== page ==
To overcome this, the scientists chemically attached to the DNA tube two large anchors, made of molecules which have a natural affinity for lipids. These structures were then able to embed the tube into the membrane. These structures, which are based on naturally derived porphyrins, were designed by a group led by Dr Eugen Stulz (University of Southampton).
"Porphyrin molecules have ideal characteristics for our purposes," Stulz explains. "They are a strong membrane anchor, which locks the nanopore securely into the lipid membrane. In addition, they are fluorescent, which means they are easy to see and study. This makes them superior to other technologies."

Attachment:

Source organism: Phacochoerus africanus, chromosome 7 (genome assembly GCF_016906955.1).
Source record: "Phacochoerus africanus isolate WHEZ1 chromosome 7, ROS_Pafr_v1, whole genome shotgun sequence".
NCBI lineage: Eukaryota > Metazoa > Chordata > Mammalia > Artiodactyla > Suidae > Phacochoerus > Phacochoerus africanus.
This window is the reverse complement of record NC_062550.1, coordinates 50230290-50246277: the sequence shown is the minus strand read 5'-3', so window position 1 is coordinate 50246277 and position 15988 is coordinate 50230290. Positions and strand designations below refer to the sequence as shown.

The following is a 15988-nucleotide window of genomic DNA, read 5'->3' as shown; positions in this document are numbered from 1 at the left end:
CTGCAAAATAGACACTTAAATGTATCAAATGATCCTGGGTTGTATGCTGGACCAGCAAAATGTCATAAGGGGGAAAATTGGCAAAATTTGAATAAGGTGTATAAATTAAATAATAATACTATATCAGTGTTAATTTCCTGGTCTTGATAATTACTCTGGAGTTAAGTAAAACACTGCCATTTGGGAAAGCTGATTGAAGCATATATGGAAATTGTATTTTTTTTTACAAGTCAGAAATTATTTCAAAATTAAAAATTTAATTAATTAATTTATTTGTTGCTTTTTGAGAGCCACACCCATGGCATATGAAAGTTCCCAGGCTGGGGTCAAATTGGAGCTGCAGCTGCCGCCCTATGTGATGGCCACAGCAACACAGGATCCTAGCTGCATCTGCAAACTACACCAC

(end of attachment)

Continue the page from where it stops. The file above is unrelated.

The pores were characterised with electrical and fluorescence measurements in collaboration with Dr Ulrich Keyser (Cavendish Laboratory, Cambridge).
The simplicity of self-assembling a structure with only two anchors (previous studies used 26 or even 72 such anchors) greatly streamlines the design and synthesis of nanopores.
"In future, this new process will enable us to tailor DNA nanopores for a much wider range of applications than are currently possible," Keyser says.
The ability to create synthetic channels through lipid membranes enables numerous applications in the life sciences. In the first instance, DNA nanopores are of great interest for biosensing, such as rapid DNA analysis.
But tailored pores can also be expected to aid the development of new drugs. Prototype drugs are typically designed to affect a biological target, but are not engineered to cross the cell membrane. Self-assembled
|Contact: Clare Ryan|
University College London